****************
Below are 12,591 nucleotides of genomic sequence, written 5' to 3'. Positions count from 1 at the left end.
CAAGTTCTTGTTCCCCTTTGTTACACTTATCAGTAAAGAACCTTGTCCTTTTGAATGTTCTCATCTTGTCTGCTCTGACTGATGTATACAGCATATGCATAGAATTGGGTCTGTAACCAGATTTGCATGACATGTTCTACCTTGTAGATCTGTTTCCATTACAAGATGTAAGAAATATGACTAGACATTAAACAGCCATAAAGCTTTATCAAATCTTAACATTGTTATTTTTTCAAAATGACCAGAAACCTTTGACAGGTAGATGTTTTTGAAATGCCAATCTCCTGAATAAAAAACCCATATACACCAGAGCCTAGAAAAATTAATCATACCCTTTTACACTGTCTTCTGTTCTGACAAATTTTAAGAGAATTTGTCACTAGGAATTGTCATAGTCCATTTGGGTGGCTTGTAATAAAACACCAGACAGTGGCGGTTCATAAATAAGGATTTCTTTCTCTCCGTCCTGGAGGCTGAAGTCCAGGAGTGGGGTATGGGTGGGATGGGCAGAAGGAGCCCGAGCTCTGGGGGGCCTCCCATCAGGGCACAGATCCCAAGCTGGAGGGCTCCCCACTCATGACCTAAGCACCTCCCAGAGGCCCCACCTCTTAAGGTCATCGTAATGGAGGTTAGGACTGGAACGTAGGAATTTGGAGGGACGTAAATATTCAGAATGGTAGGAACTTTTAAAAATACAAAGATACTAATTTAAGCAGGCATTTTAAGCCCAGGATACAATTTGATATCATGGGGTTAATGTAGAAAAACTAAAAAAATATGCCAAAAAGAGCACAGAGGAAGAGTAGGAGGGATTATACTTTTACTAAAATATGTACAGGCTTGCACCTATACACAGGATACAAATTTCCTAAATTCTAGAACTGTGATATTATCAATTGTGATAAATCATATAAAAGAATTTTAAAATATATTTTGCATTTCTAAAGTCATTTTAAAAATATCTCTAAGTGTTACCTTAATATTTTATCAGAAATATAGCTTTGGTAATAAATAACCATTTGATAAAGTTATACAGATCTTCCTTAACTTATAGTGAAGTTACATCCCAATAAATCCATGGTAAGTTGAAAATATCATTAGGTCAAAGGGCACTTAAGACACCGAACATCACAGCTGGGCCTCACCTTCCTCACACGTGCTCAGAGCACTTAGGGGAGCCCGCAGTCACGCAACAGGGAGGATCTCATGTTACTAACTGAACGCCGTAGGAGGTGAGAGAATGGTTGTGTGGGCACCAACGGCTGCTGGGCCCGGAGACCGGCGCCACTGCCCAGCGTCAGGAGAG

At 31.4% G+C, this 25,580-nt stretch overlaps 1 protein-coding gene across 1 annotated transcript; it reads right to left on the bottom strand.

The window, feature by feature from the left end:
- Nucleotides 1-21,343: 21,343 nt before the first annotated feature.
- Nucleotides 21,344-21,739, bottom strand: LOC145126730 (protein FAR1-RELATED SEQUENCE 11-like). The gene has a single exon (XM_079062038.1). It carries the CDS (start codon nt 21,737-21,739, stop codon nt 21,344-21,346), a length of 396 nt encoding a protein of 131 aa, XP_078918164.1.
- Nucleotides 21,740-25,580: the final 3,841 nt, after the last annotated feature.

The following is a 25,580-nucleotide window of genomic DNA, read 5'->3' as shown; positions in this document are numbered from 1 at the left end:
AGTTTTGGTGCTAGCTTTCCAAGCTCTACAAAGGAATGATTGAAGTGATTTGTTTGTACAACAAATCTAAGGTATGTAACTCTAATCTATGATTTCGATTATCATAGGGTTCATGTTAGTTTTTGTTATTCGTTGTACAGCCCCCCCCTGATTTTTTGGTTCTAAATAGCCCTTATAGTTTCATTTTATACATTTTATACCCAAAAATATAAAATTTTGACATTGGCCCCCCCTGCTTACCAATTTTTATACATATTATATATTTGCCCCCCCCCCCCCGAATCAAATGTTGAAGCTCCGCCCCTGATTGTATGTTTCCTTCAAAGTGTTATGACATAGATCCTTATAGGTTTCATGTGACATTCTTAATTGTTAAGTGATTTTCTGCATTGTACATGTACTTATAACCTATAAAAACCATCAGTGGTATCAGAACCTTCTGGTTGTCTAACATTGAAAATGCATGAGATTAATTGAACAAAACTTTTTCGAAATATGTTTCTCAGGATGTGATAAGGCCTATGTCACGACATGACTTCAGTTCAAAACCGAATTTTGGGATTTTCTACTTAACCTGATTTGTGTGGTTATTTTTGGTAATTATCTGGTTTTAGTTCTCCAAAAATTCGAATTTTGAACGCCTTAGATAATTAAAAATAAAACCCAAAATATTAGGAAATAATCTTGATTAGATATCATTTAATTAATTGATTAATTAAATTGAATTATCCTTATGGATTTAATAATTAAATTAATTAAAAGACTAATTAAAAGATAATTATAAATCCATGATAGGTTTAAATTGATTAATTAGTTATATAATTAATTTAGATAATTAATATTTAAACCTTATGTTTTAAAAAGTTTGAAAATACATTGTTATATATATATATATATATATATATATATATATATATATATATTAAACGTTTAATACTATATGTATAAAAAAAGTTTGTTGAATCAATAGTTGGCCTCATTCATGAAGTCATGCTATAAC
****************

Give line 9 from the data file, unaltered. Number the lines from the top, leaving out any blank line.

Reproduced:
AGTTTTGGTGCTAGCTTTCCAAGCTCTACAAAGGAATGATTGAAGTGATTTGTTTGTACAACAAATCTAAGGTATGTAACTCTAATCTATGATTTCGATTATCATAGGGTTCATGTTAGTTTTTGTTATTCGTTGTACAGCCCCCCCCTGATTTTTTGGTTCTAAATAGCCCTTATAGTTTCATTTTATACATTTTATACCCAAAAATATAAAATTTTGACATTGGCCCCCCCTGCTTACCAATTTTTATACATATTATATATTTGCCCCCCCCCCCCCGAATCAAATGTTGAAGCTCCGCCCCTGATTGTATGTTTCCTTCAAAGTGTTATGACATAGATCCTTATAGGTTTCATGTGACATTCTTAATTGTTAAGTGATTTTCTGCATTGTACATGTACTTATAACCTATAAAAACCATCAGTGGTATCAGAACCTTCTGGTTGTCTAACATTGAAAATGCATGAGATTAATTGAACAAAACTTTTTCGAAATATGTTTCTCAGGATGTGATAAGGCCTATGTCACGACATGACTTCAGTTCAAAACCGAATTTTGGGATTTTCTACTTAACCTGATTTGTGTGGTTATTTTTGGTAATTATCTGGTTTTAGTTCTCCAAAAATTCGAATTTTGAACGCCTTAGATAATTAAAAATAAAACCCAAAATATTAGGAAATAATCTTGATTAGATATCATTTAATTAATTGATTAATTAAATTGAATTATCCTTATGGATTTAATAATTAAATTAATTAAAAGACTAATTAAAAGATAATTATAAATCCATGATAGGTTTAAATTGATTAATTAGTTATATAATTAATTTAGATAATTAATATTTAAACCTTATGTTTTAAAAAGTTTGAAAATACATTGTTATATATATATATATATATATATATATATATATATATATATATTAAACGTTTAATACTATATGTATAAAAAAAGTTTGTTGAATCAATAGTTGGCCTCATTCATGAAGTCATGCTATAAC